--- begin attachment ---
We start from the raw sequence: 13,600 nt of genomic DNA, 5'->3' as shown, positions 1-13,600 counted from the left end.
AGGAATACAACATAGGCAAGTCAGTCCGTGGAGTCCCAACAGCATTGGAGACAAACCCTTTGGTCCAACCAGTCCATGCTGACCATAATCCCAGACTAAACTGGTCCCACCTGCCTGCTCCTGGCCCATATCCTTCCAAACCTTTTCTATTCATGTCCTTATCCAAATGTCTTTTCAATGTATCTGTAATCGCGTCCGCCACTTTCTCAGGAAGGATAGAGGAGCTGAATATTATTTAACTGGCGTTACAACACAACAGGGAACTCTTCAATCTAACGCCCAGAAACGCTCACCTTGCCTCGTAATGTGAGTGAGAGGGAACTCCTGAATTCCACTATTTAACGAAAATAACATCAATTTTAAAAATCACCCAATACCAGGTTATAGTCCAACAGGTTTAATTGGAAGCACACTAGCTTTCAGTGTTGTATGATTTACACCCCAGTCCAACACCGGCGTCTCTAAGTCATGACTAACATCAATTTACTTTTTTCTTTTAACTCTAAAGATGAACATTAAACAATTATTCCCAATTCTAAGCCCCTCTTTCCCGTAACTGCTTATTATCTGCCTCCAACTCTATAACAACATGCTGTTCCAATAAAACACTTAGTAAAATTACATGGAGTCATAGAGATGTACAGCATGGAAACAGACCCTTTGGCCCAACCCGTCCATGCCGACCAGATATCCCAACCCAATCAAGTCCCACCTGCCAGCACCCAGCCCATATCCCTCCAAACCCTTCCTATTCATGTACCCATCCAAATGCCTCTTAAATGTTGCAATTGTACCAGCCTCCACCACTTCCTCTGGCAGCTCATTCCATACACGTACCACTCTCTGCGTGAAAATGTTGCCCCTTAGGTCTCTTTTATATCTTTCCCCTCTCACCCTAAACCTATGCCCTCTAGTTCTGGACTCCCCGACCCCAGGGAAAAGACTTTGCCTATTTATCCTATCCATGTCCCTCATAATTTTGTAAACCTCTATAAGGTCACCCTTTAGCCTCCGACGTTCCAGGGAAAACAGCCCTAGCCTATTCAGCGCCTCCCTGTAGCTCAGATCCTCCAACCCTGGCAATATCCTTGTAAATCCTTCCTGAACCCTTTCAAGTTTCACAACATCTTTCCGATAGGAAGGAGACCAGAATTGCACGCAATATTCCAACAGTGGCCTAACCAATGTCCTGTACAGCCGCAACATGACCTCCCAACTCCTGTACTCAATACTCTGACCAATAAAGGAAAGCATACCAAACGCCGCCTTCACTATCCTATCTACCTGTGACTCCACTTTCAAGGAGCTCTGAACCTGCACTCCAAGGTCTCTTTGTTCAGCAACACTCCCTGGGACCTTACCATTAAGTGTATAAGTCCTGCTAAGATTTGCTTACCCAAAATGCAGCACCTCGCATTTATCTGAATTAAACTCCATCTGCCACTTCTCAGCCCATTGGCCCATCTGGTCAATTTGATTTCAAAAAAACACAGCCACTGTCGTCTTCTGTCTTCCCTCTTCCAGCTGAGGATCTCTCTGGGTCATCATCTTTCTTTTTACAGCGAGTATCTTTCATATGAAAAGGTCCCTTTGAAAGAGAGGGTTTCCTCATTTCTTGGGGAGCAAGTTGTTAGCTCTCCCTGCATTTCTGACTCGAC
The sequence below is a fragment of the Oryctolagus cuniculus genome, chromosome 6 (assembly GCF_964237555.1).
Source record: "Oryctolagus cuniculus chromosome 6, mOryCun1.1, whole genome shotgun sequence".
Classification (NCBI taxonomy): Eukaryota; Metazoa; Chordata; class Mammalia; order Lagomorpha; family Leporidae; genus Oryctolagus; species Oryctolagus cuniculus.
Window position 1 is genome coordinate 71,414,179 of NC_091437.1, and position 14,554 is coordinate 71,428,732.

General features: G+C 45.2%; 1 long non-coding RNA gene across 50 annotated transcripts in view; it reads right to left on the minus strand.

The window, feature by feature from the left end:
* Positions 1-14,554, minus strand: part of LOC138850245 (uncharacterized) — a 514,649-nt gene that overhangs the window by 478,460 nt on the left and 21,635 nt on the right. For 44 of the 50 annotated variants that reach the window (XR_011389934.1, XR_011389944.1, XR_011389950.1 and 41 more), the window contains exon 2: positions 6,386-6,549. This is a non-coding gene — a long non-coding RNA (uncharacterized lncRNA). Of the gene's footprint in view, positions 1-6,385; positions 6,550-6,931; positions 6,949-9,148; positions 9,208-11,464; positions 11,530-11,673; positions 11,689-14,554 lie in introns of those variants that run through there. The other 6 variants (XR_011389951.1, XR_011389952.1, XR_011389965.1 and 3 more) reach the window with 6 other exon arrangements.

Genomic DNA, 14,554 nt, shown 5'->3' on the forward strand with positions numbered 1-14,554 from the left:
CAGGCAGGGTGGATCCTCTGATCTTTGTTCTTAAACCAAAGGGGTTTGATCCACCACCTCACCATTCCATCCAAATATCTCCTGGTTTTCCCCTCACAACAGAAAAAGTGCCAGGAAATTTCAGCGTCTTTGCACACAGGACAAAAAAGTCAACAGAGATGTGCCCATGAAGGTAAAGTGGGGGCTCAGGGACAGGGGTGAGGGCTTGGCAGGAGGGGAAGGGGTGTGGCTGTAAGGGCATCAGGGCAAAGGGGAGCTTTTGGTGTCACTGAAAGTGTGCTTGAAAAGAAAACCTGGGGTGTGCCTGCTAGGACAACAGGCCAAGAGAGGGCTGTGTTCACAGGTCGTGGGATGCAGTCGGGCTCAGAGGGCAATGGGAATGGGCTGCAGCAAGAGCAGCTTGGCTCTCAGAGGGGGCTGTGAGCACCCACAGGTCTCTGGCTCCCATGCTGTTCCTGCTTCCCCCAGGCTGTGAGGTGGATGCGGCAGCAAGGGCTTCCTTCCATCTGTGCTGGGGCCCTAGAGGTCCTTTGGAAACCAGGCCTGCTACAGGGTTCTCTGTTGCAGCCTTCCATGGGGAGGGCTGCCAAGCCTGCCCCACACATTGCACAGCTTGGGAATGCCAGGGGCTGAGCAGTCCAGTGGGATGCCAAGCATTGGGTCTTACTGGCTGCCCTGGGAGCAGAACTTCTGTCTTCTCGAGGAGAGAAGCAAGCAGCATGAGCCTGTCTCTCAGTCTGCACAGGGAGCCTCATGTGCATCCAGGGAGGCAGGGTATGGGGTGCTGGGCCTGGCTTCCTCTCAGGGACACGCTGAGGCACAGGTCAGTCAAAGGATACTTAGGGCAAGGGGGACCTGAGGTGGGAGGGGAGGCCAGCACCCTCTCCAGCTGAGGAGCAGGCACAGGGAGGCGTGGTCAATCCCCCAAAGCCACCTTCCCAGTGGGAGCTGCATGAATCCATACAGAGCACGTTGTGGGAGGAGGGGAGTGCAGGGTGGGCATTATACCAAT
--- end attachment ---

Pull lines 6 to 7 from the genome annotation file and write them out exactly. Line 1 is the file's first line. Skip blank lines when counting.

Window position 1 is genome coordinate 71,414,179 of NC_091437.1, and position 14,554 is coordinate 71,428,732.

General features: G+C 45.2%; 1 long non-coding RNA gene across 50 annotated transcripts in view; it reads right to left on the minus strand.